I met my friend Stef Bernosky on a run. I can't remember which run or exactly when but I remember being in awe of her status as an ultra runner. The idea to run anything longer than a marathon was (and still is) completely foreign to me and I was intrigued to find out what made her tick.
Lucky for me, her training runs for an ultra tend to be my moderate pace which has made for good company for both of us.
Over the years and miles, I came to discover her fascinating journey as a geologist turned human resources data scientist and from an everyday athlete to one who has completed ten 100-mile runs (yes, you read that right!) and over 100 marathons and ultra races. Needless to say, she's a badass.
In this month's Rungs of Learning, Stef reveals what makes her tick and has some great, practical advice on how to change your career and do things you didn't think possible. Enjoy!
Tell us a little bit about your backstory before we get into it how you climbed the rungs of learning in your career.
Out of high school, I went the standard path that I thought would best suit me in success. Growing up, my dad was reorg'd many times and we went through a lot of periods of unemployment when I was a kid. This drove me toward wanting stability in my career and I thought geology would give me a very linear path: go to school, then grad school and then have a twenty or thirty year career in the field before I retired.
What I didn't know going into it was how cyclical the oil and gas industry is which is where I got started. It's a boom and bust cycle and a long career isn't guaranteed as a result. I could see that the chances of me getting into management weren't great, and, when the industry hit a "bust" period, I was offered a severance package. After nine years, it forced me to think about my longer term career in the industry and what my longer term trajectory was.
So how did you get into data science? And what steps did you take to pivot your career to that field?
Before I knew I wanted to be in data science, I knew I wanted to leave Houston and Seattle had been on my radar for it's tech industry. I knew I had value to add to a company but didn't know how to articulate it to others and what it might mean for employers in Seattle.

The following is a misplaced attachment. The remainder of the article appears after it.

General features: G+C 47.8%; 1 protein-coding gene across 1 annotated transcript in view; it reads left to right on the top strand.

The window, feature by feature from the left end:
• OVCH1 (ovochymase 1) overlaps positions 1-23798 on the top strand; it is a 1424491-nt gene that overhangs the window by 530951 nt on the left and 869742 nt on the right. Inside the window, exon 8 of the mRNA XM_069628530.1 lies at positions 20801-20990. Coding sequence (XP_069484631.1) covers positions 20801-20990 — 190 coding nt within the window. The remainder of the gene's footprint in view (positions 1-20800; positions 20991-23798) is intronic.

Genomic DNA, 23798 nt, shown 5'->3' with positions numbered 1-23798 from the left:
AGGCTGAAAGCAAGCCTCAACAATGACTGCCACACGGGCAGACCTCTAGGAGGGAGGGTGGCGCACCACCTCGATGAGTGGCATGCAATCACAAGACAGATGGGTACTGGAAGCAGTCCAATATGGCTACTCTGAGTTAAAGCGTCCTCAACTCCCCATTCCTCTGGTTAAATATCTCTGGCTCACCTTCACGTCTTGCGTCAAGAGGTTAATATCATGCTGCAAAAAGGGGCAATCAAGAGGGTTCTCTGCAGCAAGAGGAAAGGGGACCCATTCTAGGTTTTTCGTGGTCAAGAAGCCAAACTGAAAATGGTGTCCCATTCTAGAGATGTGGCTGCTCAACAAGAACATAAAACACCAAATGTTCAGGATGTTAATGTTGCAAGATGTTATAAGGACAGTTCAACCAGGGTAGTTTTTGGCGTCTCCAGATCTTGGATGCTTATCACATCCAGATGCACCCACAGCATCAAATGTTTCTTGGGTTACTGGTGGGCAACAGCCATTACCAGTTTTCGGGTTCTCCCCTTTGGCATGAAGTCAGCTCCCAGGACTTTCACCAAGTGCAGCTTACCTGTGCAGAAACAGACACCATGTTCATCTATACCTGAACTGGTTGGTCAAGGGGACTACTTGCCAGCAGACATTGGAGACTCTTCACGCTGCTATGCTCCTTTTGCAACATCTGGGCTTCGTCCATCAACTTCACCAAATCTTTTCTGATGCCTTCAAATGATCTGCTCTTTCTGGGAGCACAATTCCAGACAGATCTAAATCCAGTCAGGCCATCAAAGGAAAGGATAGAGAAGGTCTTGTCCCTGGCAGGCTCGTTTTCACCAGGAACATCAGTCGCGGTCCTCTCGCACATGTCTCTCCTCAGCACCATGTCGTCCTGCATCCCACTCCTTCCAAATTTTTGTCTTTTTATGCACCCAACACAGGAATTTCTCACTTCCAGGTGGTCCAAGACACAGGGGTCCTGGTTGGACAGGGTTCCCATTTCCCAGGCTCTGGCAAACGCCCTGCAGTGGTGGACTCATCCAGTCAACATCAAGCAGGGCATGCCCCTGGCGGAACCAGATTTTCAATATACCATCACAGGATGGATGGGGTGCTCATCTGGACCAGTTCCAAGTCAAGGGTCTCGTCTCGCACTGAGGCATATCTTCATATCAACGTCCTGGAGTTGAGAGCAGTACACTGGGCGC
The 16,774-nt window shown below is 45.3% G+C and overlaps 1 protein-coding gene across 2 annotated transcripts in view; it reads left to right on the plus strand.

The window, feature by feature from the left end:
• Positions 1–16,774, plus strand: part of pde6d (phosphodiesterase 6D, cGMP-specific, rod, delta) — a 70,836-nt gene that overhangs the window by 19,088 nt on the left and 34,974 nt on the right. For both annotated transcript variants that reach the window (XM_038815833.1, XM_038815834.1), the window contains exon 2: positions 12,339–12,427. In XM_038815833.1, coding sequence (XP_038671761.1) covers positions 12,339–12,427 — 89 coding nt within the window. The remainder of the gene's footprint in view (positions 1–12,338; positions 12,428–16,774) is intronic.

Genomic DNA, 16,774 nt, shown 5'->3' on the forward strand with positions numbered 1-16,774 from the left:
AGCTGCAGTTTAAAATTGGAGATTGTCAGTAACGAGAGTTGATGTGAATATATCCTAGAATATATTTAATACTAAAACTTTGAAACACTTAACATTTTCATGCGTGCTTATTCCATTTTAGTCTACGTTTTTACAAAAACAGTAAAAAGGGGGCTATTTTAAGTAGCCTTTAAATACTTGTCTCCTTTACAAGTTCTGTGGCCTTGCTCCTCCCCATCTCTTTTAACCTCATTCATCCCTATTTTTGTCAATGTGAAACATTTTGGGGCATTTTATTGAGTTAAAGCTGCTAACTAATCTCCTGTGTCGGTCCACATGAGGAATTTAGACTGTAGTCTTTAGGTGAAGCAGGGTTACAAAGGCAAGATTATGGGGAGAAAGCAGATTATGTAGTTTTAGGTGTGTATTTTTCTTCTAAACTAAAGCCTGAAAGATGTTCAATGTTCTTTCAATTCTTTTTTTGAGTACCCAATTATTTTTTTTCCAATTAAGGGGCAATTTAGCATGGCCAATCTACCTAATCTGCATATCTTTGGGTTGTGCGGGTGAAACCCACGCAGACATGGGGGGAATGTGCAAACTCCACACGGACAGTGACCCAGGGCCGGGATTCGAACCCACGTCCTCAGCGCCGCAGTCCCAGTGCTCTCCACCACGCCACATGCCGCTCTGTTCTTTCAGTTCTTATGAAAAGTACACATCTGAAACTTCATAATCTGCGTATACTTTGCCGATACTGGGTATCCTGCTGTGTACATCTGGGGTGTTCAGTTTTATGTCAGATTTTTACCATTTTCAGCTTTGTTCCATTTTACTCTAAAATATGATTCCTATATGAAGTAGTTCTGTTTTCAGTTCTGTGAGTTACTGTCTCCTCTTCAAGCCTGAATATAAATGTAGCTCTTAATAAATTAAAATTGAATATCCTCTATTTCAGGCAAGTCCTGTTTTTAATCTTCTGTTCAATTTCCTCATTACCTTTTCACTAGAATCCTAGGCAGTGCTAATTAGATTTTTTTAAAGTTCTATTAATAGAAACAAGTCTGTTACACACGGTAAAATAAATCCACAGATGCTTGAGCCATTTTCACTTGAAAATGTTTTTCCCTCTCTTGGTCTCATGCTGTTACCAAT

I got on the web and found out about this field called data science and analytics which wasn't an option when I was going to school. There were a lot of parallels to what I'd been doing before and decided that it would the best path for me in the future.
When I started exploring the transition, I looked at where my gaps were and created an action plan to close those gaps. I found out that a lot of careers in data science require coding, and while I was good at data modeling, I'd never had to go in and hard code to create a model.
I used my principle of "work hard, recover hard" and went hard on learning how to code for a couple of weeks and then take a three to four day road trip and get outside to take a break from coding.
Through this experience, I found that recreational activities can be a great way to recenter. I've eventually came to think about about recreation as an opportunity to "re-create" myself and that I needed that bit of "re-creation" to take a break from the intensity of learning about coding.
That's deep. How did you get so introspective and come to find recreation as a way to "re-create" and work through things?
I think it's embedded in me but when I started running in my twenties, that's when I actually started to think more deeply about problems.
Before then, I was so focused in school on "the end" - getting good grades, getting through grad school and getting a good career. I was hyper focused on those goals but didn't give myself the space to think and develop a broader perspective on myself. Distance running changed that for me.
How did networking contribute to your learning and exploration about a career change?
Between the summer of me teaching myself to code and getting a job, I went to a sixteen week coding bootcamp in Seattle. I drove up here with my spouse to do a 100-mile race called Cascade Crest and stayed to do the bootcamp and my spouse headed back to Houston. My one goal was to get gainful employment in my new career and to live in Seattle.